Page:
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Holocaust survivor and Dimensions in Testimony participant Stanley Bernath dies at 92

USC Shoah Foundation lost a good friend last week with the passing of Stanley Bernath. The Cleveland resident died March 26, just two days shy of his 93rd birthday.

But his message of hope in the face of adversity will continue to be heard because of the testimony he gave to USC Shoah Foundation. He also participated in the Institute’s Dimensions in Testimony program, which will enable future generations to ask him questions and receive answers he recorded in 2017. Working with USC Shoah Foundation to bring Bernath’s interactive testimony to the public was the Maltz Museum in Cleveland, where Bernath often spoke.

Born March 28, 1926, in Carei, Romania, Bernath was deported to Auschwitz in 1944. He survived three more concentration camps before being liberated. He moved to the United States in 1946 and quickly joined the U.S. Army and served during the Korean War. After spending time in New York, Bernath and his wife, Arlene, and their twin daughters, Vera and Lisa, moved to Cleveland in 1955.

After a stint working as an electrician and a foreman, Bernath quit his job to start a business as an electrical contractor. He called it Stanley Electric. He later started a window-manufacturing enterprise with his son-in-law called Stanley Windows. The family business took off: the factory built up to 30,000 windows a year and employed 65 people. Bernath eventually sold the company and then started a construction business; at age 91 he was still running it with his son-in-law.  

Although Bernath refrained from speaking about his wartime experience for several years, he spent decades speaking at hundreds of schools, synagogues and churches. He was also a regular volunteer at a Jewish nursing home and was named the Volunteer of the Year by the Cleveland Jewish News in 2018.

In his Dimensions of Testimony interview, Bernath described the horrific conditions of the concentration camp when the Allied forces arrived on May 6, 1945.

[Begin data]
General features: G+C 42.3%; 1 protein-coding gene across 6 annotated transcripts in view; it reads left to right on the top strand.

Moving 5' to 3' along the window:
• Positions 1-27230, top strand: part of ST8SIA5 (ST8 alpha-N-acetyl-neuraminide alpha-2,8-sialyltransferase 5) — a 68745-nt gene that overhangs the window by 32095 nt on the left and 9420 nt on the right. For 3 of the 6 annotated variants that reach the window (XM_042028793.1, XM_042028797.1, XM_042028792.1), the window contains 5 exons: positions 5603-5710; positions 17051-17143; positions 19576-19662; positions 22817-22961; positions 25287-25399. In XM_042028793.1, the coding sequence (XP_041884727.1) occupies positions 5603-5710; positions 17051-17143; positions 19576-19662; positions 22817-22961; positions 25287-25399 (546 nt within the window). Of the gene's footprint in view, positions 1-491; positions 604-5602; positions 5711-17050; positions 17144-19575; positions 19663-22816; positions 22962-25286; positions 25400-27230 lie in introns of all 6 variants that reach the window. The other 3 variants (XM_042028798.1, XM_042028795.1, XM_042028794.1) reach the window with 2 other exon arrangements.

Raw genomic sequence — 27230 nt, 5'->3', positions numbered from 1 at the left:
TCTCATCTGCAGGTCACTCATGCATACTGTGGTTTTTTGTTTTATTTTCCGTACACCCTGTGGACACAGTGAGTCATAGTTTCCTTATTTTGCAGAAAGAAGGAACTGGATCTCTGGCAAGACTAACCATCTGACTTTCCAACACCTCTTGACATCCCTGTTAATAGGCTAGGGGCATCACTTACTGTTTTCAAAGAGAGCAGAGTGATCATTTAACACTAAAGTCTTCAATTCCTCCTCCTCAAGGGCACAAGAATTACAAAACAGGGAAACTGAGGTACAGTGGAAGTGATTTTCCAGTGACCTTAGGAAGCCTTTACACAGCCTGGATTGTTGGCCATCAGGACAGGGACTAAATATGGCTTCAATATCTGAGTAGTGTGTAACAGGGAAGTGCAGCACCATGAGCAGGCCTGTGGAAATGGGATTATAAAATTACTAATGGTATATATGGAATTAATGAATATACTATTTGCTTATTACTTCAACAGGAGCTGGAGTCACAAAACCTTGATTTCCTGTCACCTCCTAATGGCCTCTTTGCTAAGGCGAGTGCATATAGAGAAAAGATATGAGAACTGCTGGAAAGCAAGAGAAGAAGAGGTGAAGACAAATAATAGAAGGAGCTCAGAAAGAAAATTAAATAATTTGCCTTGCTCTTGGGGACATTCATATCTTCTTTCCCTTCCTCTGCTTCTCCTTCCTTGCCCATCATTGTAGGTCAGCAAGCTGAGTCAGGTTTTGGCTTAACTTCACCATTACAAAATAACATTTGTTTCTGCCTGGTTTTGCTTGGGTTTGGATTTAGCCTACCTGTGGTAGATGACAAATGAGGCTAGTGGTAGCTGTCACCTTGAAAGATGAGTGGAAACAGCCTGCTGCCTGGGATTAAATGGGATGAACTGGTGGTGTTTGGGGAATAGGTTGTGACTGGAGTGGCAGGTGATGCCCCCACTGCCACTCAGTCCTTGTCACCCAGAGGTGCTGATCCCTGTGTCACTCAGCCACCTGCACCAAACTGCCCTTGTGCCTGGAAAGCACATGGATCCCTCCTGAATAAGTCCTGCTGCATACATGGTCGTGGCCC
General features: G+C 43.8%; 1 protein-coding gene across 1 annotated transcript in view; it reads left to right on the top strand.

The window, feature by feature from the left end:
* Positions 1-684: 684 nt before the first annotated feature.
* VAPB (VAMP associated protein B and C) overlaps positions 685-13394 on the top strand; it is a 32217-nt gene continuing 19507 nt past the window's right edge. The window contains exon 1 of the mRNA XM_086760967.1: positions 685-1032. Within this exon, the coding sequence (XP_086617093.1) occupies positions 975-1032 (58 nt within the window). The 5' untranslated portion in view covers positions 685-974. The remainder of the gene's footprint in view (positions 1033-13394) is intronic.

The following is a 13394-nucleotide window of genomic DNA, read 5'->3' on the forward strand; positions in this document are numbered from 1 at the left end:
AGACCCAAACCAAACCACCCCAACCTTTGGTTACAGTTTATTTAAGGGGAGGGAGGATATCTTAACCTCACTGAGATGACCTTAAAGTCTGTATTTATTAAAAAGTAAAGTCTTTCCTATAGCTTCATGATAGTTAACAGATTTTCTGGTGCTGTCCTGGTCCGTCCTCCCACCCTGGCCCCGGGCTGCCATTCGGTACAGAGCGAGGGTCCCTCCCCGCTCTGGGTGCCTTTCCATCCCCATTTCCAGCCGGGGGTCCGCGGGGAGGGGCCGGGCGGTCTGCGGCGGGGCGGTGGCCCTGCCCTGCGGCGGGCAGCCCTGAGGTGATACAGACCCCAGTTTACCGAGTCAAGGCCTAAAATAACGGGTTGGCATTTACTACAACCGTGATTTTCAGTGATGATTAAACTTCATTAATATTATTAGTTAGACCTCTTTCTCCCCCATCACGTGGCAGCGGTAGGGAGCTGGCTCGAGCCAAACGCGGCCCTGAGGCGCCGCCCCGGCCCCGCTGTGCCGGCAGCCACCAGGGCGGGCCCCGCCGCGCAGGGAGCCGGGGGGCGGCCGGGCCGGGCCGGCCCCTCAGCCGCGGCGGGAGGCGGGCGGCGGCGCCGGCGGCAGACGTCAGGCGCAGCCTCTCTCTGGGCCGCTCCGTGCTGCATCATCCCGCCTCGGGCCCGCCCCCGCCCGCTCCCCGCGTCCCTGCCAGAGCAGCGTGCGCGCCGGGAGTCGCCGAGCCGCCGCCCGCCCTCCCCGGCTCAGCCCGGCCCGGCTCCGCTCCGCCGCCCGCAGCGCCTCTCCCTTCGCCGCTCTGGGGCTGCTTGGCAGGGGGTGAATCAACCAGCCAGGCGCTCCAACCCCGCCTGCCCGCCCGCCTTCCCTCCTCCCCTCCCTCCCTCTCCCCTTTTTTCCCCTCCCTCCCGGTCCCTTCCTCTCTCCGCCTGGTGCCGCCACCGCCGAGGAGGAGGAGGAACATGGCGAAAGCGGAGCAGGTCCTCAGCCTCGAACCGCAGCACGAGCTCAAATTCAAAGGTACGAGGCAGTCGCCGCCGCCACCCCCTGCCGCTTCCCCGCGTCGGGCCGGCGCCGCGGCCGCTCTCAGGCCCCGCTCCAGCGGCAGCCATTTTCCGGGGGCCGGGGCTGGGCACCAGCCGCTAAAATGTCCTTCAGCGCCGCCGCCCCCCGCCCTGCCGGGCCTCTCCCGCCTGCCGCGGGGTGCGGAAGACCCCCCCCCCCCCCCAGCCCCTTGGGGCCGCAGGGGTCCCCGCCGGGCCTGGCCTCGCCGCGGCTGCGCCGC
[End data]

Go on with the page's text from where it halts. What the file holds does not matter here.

“The day before – May 5 – I ate some grass, and I found … some kind of a bug. I swallowed it. I didn’t know what else to do because I didn’t have any strength to do anything,” he said. “May 6, 1945 is my birthday. May 5 I died. I was revived, reborn in ’45 – May 6.”

Kia Hays, a program manager at the Institute, got to know Bernath when they worked on Dimensions in Testimony together.

“I treasure the time I got to spend with Stanley,” Hays said. “He was a kind, thoughtful and witty man, and he will be missed by all who knew him. But it’s comforting to know that future generations will continue to have their hearts and minds touched by this wonderful man.”

Bernath himself understood the importance of sharing his story. And he was proud to be among the first to participate in the interactive Dimensions in Testimony project.

“Years from now, none of us survivors will be available,” he said last year. “We’ll be all gone. Children or adults can always ask questions. They’ll be able to see it and hear what I have to say about what I went through.”

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Stanley Bernath on liberation

Language: English

In his Dimensions in Testimony interview, Stanley Bernath describes the horrid conditions of a concentration camp – and his own method of survival – just before it was liberated by Allied forces.

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